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 Sandy Scott  (1943 - )

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Lived/Active: Colorado/Ontario/Iowa / Canada      Known for: animal sculpture, sport scene etching

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This biography from the Archives of AskART:
Born in Dubuque, Iowa, Sandy Scott became one of the foremost animal sculptors in the Southwest in the late 20th century.  Her subjects include all kinds of birds as well as domestic and wild animals.

At age two, she moved with her family to Tulsa, Oklahoma where she lived until enrolling in the Kansas City Art Institute from 1961 to 1965.  She then worked for Calvin Motion Pictures in animation and worked as a flight attendant and also earned her pilot's license.

In 1969, she moved to Hawaii and shortly after to San Francisco, where she worked as a portrait artist and illustrator.  She also spent much time in wilderness areas, did off-shore sailing, and traveled in Europe.  In 1975, she moved to a rural area near Austin, Texas and began doing etchings, making a name for herself with sporting scenes.  In 1978, she did a series of rodeo etchings for the National Cowboy Hall of Fame in Oklahoma and had a one-woman show there of more than 60 etchings.

That same year, she bought a cabin at Lake of the Woods, Ontario, and in 1982, she completed her first sculpture, which began a new and highly productive phase of her career.

In the next two decades she won numerous awards and was voted into prestigious organizations including the Pen and Brush and Northwest Rendezvous Group.  In 1987, she bought a former canning factory on ten acres near Fort Collins, Colorado, and from then divided her time between there and her island home at Lake of the Woods in Ontario, Canada.

Source:
Southwest Art magazine

Biography from Knox Galleries:
Sandy Scott was trained at the Kansas City Art Institute. She worked as an animation background artist for the motion picture industry before turning her attention to etching and printmaking in the 1970s' and to sculpture in the 1980s'.

A licensed pilot for over 30 years, she feels her knowledge of aerodynamics has been helpful in achieving the illusion of movement in her bird sculpture.

Her list of awards and prizes for sculpture and etching is impressive. It includes:
-The National Academy of Design, New York
-Allied Artists, New York
-New York Pen and Brush
-American Artist's Professional League
-Catherine Lorillard Wolfe Art Club, New York.
-Gold Medal for Sculpture, National Academy of Western Art

Sandy is on the teaching staff of the Scottsdale Artists' School in Scottsdale, Arizona and the Loveland Academy of Fine Art, Loveland, Colorado. These art instruction institutions include the top recognized professional artists on an international level.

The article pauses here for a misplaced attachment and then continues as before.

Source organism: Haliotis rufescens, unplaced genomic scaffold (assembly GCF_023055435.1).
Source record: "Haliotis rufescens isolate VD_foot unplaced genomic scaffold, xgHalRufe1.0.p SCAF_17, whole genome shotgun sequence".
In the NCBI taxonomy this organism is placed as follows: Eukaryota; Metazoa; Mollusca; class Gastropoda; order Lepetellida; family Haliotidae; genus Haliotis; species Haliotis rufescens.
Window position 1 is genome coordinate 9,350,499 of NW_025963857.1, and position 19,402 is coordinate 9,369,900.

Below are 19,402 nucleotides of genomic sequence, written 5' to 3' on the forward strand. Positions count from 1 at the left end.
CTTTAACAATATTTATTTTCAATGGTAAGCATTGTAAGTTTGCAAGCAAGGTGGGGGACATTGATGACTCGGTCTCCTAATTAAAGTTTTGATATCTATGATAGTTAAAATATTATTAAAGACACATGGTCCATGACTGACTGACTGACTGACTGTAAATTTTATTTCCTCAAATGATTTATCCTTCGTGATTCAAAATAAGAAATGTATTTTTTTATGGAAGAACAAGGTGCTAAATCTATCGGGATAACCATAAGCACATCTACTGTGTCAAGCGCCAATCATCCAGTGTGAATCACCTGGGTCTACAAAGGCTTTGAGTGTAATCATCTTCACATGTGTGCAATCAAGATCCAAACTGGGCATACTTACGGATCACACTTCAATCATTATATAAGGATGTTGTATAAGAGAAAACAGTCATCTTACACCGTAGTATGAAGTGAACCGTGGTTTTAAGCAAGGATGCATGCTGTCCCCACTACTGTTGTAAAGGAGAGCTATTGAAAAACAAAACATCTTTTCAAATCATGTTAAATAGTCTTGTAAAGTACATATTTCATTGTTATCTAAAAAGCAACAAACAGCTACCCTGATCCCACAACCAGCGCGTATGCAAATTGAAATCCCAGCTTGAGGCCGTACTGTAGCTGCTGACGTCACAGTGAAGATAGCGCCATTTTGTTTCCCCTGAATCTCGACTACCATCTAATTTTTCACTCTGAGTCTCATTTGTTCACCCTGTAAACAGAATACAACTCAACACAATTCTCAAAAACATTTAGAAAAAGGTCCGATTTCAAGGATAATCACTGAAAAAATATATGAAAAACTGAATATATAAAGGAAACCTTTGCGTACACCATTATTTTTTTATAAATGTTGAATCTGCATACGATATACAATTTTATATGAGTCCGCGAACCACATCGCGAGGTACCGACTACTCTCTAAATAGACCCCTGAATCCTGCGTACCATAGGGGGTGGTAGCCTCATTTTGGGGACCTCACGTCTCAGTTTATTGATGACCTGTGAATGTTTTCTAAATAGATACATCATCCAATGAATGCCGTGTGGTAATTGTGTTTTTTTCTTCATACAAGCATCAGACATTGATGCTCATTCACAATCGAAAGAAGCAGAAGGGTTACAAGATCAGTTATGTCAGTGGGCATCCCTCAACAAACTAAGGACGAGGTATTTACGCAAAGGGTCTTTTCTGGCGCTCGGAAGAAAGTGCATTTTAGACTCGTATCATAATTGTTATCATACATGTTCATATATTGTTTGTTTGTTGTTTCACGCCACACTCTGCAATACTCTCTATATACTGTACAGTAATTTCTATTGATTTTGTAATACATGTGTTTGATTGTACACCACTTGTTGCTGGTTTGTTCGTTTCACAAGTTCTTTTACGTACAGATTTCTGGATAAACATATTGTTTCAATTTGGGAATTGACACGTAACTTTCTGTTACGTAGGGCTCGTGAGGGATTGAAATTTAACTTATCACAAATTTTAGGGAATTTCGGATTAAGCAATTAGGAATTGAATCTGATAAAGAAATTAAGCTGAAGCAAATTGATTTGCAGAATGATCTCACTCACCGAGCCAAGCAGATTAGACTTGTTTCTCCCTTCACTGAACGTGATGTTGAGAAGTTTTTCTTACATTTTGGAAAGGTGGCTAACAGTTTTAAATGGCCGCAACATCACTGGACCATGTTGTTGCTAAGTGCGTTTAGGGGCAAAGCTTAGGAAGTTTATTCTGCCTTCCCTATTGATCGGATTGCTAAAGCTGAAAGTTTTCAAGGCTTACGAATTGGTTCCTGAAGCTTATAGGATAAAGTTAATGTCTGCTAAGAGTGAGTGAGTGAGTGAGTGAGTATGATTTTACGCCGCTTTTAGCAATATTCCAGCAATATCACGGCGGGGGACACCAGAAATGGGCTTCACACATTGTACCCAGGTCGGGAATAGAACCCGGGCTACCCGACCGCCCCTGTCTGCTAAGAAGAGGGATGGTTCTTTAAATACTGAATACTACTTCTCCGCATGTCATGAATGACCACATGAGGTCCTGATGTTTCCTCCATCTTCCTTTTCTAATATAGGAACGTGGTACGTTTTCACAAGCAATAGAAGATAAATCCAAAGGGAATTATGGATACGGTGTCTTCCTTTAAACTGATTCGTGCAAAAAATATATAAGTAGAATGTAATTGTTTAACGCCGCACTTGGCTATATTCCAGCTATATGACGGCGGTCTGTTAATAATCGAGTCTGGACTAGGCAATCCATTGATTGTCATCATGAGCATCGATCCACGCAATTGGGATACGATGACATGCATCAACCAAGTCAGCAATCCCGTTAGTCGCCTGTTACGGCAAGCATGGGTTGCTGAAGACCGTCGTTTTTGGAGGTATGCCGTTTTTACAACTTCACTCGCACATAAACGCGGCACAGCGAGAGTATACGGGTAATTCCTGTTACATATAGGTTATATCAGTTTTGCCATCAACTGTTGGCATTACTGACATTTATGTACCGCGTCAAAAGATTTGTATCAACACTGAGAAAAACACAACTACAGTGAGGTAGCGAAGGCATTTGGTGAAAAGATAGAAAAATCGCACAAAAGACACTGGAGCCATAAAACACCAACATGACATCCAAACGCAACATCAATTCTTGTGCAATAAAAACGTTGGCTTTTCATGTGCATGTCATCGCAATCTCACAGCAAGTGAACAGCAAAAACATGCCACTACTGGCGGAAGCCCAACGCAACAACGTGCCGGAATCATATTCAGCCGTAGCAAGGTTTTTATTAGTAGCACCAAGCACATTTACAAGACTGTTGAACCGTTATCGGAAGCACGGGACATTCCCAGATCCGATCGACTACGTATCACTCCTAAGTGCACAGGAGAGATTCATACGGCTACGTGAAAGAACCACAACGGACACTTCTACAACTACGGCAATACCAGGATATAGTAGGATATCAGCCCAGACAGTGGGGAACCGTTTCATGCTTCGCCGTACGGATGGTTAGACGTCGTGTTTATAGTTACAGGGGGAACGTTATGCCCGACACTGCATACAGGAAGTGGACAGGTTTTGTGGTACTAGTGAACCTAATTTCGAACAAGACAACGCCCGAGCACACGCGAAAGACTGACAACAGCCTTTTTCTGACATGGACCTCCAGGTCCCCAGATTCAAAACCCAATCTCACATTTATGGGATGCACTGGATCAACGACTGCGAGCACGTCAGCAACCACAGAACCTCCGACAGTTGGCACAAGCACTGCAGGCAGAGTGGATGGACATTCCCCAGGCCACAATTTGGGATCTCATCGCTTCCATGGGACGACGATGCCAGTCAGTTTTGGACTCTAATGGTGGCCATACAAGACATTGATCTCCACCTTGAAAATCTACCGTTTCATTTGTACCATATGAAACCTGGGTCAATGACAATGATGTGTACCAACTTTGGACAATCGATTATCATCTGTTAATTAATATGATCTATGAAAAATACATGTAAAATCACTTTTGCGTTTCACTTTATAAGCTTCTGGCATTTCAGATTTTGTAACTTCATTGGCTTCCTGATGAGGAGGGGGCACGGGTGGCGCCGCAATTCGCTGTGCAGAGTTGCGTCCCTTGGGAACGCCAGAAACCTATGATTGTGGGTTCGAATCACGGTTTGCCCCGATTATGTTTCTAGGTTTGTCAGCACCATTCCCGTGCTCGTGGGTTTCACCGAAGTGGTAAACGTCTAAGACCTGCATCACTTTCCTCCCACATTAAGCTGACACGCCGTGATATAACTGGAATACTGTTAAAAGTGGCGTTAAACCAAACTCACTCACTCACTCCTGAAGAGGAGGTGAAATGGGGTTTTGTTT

She is a member of the following juried organizations:
-American Artist's Professional League - New York
-Catherine Lorillard Wolfe Art Club - New York
-New York Pen and Brush
-Society of Animal Artists
-Northwest Rendezvous Group

The Thomas Gilcrease Museum honored Sandy with a major retrospective exhibition in "Rendezvous '98".

Spirit of the Wild Things, a book about Sandy's work was published in 1998.

Sandy's work may be seen in many public installations and museums, including: National Wildlife Museum, Jackson, Wyoming
1% for Arts Fountain Commission, Albuquerque, New Mexico
Opryland Hotel, Nashville, Tennessee
Margaret Thatcher, Great Britain
R.W. Norton Museum, Shreveport, Louisiana
Trammell Crow Corp., Chicago, Illinois
Museum of Arts and Crafts, San Antonio, Texas
R.D.Hubbard Collection, Ruidoso, New Mexico
Western Art Exhibit, People's Republic of China
President and Mrs. George Bush, Houston, Texas
Ritz Carlton Hotel, Aspen, Colorado
Brookgreen Gardens, Murrells Inlet, South Carolina
and President and Mrs. Gerald Ford, Vail, Colorado
United States Military Academy, West Point, New York

Biography from Altermann Galleries and Auctioneers, V:
Sculptor and printmaker Sandy Scott feels very strongly for, and about, her subject.  She has quickly climbed to the top of her field using observation, incorporating a sense of motion and mood and attentively fine tuning her skills.  A widely admired printmaker of sporting scene etchings in the 1970s, Scott turned to sculpting in the early 1980s, focusing primarily on birds.  Nearly two decades later, she has matured technically and artistically moving between subjects wild and domestic, including keen-eyed eagles, sinuous trout, elegant dogs, robust pigs, powerful horses, exotic macaws and arrogant roosters.

Robin Salmon, curator of sculpture at Brookgreen Gardens, writes of Scott that she is "the continuing thread of the animalier in American art." The book, Spirit of the Wild Things, published on the occasion of the Gilcrease Museum Rendezvous '98, documents Scott's career and artistic development.